Deputy Prime Minister (DPM) Peter Turnquest dismissed a poll by marketing and research firm Public Domain, which showed overwhelming opposition by residents to the proposed upcoming fiscal budget currently being debated in Parliament.
The poll, which was conducted by telephone between June 2 and June 6, also showed that 66 per cent of the public “very much” oppose government’s proposed value-added tax (VAT) increase from 7.5 per cent to 12 per cent, while 13 per cent of persons support the increase.
Nine per cent said they somewhat support it while five per cent said they were unsure.
“We have done I think a very good job in terms of trying to explain it in Parliament,” Turnquest said.
“Unfortunately, some people have not been able to hear that message and we are going in each constituency, and holding town meetings and clarifying and addressing the concerns that Bahamians legitimately have about the budget.
“We’ve had quite frankly a very good response once people were able to get the information directly, rather than from these fake news and all of these WhatsApp things that are going around that are distorting the facts.”
Attorney General Senator Carl Bethel said while the message may have gotten lost in translation, the government has to make hard decisions in the best interest of the country.
“Sometimes in governance, you have to do what’s right, not what’s popular,” Bethel said.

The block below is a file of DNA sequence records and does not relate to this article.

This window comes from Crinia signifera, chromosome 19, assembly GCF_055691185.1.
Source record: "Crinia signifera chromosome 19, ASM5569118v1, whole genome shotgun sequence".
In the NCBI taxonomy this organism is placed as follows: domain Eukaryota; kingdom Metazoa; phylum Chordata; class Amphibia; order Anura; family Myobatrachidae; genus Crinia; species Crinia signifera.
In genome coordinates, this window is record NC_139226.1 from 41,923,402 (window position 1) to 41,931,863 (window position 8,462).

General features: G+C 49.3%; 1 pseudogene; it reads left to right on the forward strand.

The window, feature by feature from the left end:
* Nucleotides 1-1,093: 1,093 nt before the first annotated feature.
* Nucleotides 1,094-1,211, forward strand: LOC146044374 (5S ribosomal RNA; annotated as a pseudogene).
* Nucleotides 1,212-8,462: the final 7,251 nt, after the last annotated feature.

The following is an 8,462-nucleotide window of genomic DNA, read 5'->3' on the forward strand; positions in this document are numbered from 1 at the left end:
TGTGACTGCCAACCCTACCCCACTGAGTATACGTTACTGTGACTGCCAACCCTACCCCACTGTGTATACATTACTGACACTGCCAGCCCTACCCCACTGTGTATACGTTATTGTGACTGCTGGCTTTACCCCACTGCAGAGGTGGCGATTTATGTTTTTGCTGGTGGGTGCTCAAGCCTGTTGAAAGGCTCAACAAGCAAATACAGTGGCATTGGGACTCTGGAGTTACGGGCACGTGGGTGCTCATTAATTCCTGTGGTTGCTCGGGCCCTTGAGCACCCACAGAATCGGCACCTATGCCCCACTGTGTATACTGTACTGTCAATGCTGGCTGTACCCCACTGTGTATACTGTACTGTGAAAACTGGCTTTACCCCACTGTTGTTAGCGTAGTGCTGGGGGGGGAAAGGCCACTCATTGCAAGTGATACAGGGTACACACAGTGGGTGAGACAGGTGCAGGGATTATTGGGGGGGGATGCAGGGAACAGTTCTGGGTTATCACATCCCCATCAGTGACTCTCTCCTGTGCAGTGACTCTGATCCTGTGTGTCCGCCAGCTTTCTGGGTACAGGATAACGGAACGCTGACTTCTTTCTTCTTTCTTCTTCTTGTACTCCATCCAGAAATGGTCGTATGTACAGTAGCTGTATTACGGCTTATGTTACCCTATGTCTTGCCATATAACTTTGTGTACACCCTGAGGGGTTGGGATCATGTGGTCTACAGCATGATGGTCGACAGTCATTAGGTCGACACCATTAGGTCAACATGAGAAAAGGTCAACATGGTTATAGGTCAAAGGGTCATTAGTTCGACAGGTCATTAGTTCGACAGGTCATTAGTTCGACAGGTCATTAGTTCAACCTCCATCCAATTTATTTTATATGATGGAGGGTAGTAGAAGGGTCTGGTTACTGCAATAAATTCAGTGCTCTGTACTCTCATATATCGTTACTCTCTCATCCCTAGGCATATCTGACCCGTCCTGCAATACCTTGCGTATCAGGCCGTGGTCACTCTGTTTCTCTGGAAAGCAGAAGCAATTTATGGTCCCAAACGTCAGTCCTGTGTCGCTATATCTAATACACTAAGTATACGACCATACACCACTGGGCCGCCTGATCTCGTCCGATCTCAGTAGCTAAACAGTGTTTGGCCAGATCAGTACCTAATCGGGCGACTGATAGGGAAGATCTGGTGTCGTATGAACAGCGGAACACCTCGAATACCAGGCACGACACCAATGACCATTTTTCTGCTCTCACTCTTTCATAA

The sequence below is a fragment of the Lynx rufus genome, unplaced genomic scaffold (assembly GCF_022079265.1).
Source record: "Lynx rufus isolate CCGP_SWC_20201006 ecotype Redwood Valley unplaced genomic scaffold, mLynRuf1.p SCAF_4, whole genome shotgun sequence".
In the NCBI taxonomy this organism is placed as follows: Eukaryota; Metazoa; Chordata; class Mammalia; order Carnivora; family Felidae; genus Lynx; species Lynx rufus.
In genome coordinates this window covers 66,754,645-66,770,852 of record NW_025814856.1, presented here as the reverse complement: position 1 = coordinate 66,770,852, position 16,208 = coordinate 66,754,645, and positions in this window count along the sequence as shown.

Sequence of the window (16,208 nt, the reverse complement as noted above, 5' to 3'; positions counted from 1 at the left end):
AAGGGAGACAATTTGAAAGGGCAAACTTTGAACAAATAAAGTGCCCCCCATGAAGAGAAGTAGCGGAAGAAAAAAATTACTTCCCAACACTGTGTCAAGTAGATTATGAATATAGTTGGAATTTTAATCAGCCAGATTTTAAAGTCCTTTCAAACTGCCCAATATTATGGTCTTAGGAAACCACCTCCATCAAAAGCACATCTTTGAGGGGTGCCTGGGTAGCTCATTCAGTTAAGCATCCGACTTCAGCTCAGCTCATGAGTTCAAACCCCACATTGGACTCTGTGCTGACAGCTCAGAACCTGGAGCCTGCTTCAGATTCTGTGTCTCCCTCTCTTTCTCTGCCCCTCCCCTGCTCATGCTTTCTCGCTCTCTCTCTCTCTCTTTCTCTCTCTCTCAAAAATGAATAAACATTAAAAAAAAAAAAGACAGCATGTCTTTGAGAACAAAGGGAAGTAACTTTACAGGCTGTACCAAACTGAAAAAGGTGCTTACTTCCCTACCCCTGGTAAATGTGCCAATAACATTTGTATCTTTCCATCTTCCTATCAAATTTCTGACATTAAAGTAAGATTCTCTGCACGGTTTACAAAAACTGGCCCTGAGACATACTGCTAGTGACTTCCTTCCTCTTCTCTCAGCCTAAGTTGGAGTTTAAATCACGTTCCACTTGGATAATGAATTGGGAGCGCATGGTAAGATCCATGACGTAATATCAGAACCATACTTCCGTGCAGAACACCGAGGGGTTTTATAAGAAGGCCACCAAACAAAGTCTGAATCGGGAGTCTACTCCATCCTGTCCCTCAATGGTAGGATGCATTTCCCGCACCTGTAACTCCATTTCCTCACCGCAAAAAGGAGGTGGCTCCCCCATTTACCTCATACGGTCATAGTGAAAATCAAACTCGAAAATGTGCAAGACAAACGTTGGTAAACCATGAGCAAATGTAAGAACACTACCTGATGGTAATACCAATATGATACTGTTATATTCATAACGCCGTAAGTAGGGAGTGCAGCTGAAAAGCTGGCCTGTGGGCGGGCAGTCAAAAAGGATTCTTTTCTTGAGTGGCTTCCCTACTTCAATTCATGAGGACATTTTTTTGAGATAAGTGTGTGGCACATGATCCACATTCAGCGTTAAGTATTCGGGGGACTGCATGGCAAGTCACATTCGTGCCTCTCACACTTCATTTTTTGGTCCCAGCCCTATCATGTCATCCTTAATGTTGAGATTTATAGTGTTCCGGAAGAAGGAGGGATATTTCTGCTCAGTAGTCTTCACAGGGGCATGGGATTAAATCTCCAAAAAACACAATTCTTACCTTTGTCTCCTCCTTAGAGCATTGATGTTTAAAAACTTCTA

“We’ve reached a stage in The Bahamas fiscally, in terms of where the government is in terms of its obligations [which is] the fact that nearly $800 million has to be used to pay either matured debt or interest on old money borrowed decades ago sometimes, that’s already been spent. $800 million.
“And when you look at the traditional sources of revenue, they are not enough to cover these obligations.”
While the budget has been dubbed “The People’s Budget”, 62 per of persons surveyed in the Public Domain poll said they believe the budget is designed to benefit special interests within the Free National Movement (FNM) and only seven per cent believe “the budget is The People’s Budget”.
Respondents were also asked, “Do you think it’s fair or unfair that locally owned Bahamian business, like gaming houses, will be taxed at upwards of 50 per cent, while banks and other industries are taxed less than 10 per cent?”
To this question, 64 per cent of persons said it is “very unfair”, 15 per cent said very fair, six per cent said somewhat unfair, nine per cent said unfair and six per cent were not sure. Eighty-nine per cent of respondents said the government should consider job losses when approving new taxes for web shops.
Gaming operators have warned that there will be job losses of and store closures of up to 192 venues, if the government moves forward with its new taxation scales.
The new budget proposes gaming operators pay a minimum of 20 per cent to a maximum of 50 per cent in additional tax, based on their earnings.
The tax structure also includes a new five per cent stamp tax on deposits made to gaming houses by customers.
Thirty-six per cent of those surveyed said they strongly believe that the tax hike on the gaming industry is “economic racism”, while 15 per cent “somewhat agree”, 13 per cent unsure, 13 per cent somewhat disagree and 23 per cent strongly agree.
When asked “Do you believe the budget is more likely to help the average Bahamian or the wealthy”, 68 per cent said “somewhat wealthy”, 12 per cent said “very much wealthy”, eight per cent said “somewhat average”, six per cent said “very much average”.